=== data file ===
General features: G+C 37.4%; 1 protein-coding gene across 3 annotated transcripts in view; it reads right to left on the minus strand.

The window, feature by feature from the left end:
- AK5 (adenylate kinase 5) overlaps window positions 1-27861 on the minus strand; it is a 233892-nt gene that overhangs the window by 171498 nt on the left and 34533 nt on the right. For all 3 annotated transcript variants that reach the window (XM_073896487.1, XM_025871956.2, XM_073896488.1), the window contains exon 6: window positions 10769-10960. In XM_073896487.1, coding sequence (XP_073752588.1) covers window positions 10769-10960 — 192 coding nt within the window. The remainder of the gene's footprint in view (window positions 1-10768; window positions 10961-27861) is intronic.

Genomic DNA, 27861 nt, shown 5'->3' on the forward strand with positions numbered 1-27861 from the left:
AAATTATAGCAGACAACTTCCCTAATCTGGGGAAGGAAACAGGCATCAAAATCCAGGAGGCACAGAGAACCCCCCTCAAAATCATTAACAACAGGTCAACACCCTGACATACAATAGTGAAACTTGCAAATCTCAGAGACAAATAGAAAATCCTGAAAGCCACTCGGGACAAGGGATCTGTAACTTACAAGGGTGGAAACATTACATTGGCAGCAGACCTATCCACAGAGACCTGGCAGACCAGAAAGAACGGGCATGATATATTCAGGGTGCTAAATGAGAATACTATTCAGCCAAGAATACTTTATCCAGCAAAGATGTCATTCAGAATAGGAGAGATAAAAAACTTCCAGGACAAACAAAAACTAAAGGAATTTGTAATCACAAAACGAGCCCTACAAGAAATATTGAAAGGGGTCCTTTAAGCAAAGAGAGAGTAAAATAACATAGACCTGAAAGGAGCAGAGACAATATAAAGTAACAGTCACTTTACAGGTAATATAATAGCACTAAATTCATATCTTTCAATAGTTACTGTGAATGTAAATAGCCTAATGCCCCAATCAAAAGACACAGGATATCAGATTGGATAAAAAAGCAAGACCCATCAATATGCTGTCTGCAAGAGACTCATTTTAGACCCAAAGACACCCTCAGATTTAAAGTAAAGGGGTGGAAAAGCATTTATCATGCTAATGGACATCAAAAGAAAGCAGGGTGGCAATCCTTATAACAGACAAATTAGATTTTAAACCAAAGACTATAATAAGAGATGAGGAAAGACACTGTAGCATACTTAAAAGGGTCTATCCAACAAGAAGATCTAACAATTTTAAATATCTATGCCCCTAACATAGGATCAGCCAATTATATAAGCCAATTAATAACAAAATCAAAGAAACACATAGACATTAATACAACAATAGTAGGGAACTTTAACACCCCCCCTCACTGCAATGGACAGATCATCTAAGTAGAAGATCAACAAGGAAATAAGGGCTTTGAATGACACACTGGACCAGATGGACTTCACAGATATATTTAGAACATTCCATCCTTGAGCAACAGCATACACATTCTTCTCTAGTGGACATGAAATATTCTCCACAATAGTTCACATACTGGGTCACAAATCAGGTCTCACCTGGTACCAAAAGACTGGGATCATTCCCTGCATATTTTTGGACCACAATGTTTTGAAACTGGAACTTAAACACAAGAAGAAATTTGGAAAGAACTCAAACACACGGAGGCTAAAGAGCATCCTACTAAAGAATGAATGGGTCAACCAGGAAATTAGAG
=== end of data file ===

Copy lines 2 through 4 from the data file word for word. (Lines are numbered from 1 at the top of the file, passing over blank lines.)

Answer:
The window, feature by feature from the left end:
- AK5 (adenylate kinase 5) overlaps window positions 1-27861 on the minus strand; it is a 233892-nt gene that overhangs the window by 171498 nt on the left and 34533 nt on the right. For all 3 annotated transcript variants that reach the window (XM_073896487.1, XM_025871956.2, XM_073896488.1), the window contains exon 6: window positions 10769-10960. In XM_073896487.1, coding sequence (XP_073752588.1) covers window positions 10769-10960 — 192 coding nt within the window. The remainder of the gene's footprint in view (window positions 1-10768; window positions 10961-27861) is intronic.

Genomic DNA, 27861 nt, shown 5'->3' on the forward strand with positions numbered 1-27861 from the left: